Andy González, for the past half-century, one of the premier bass players in Latin music, died in the Bronx, New York, Thursday. According to his sister, Eileen González-Altomari, quoted by The New York Times, the causes were pneumonia and complications of diabetes. He was 69.
González had long made his mark as a key member of The Fort Apache Band, a group he founded with his late brother, trumpeter and conguero Jerry Gonzalez; and also Conjunto Libre, a stellar dance-music band led by timbalero Manny Oquendo but which González helped found and direct.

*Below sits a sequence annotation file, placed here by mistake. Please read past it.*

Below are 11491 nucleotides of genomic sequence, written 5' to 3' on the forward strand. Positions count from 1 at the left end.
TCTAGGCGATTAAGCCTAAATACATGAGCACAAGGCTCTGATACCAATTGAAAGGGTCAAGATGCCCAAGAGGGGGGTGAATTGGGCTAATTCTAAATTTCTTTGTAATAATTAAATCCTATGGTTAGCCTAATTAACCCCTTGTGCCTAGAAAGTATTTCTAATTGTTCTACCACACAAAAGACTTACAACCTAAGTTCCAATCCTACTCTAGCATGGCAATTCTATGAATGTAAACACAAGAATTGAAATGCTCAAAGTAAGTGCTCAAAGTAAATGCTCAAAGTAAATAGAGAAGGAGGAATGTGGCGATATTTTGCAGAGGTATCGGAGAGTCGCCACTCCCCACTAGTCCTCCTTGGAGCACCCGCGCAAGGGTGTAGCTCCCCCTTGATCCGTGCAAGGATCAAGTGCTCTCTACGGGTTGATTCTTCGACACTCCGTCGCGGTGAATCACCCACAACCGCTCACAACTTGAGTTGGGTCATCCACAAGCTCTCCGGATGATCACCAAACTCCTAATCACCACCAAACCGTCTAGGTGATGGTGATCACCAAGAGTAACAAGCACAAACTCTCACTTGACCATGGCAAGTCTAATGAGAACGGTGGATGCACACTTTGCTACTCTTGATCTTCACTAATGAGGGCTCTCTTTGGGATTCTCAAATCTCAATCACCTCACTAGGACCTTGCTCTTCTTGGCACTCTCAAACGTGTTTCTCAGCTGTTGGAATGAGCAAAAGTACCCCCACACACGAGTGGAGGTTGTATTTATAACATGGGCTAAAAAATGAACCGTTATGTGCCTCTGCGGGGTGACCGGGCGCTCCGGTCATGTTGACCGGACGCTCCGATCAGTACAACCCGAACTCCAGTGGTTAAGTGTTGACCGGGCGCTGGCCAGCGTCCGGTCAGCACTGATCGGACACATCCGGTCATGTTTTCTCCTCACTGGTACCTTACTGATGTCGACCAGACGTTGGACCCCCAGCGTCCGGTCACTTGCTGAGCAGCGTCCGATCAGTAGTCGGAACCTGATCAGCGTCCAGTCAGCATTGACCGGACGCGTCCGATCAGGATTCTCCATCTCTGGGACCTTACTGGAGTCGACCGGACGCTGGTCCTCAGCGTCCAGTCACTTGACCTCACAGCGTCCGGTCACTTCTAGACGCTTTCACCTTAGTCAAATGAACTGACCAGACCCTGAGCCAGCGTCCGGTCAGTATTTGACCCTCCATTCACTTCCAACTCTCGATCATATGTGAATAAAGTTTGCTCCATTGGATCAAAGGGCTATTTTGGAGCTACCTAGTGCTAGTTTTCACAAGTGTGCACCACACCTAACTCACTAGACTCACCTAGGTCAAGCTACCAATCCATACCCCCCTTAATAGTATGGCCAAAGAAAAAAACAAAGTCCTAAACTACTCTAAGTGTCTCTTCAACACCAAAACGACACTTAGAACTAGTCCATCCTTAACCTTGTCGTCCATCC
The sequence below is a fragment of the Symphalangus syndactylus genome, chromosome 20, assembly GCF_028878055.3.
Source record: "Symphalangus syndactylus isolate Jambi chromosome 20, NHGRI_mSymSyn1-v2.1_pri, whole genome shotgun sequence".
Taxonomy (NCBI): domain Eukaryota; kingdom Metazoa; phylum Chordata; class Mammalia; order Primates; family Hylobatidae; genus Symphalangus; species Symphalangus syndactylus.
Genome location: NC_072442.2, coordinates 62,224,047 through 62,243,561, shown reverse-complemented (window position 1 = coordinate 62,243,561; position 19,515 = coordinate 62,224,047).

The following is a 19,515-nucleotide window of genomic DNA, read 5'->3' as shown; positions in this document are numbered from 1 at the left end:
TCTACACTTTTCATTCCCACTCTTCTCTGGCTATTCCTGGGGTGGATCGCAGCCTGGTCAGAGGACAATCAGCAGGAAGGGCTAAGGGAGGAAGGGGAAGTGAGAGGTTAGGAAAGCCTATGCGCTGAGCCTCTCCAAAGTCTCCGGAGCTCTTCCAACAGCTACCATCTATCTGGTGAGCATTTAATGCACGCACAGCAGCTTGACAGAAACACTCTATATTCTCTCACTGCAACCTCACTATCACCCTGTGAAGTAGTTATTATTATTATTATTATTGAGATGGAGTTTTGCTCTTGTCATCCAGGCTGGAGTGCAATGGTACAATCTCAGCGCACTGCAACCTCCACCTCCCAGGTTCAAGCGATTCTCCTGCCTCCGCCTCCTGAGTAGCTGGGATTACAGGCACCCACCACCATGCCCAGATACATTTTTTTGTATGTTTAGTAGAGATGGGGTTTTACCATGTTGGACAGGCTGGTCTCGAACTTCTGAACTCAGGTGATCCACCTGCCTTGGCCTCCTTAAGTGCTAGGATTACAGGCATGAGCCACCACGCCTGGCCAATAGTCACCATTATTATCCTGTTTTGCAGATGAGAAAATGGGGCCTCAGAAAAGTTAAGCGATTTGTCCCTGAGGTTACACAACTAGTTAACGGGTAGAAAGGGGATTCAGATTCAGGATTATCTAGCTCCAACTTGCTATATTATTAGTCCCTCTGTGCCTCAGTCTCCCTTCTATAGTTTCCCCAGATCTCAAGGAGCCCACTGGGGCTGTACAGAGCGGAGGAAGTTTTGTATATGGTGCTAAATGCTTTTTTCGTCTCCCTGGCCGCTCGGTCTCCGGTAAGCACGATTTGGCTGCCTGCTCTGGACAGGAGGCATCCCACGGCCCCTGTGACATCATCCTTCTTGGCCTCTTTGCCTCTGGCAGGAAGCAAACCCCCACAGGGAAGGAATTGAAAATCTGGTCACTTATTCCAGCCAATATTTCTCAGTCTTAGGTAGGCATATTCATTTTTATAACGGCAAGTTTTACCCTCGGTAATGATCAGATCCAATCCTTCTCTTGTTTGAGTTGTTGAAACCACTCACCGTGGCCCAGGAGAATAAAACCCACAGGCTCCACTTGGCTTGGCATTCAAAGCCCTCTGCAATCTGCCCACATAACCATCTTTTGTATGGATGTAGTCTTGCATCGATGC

“The Fort Apache Band is the most important ensemble in the history of Latin Jazz,” said multi-Grammy winning pianist, composer and bandleader Arturo O’Farrill, founder and director of the Afro-Latin Jazz Orchestra. “They could stop a groove and turn around on a dime. They could go from an Art Blakey swing to a guaguancó on a dime, and it was as authentic as if you had two different bands. Nobody in the history of this music had as much respect for both traditions as these guys.”
And yet, Gonzalez’s influence is broader and more profound than that.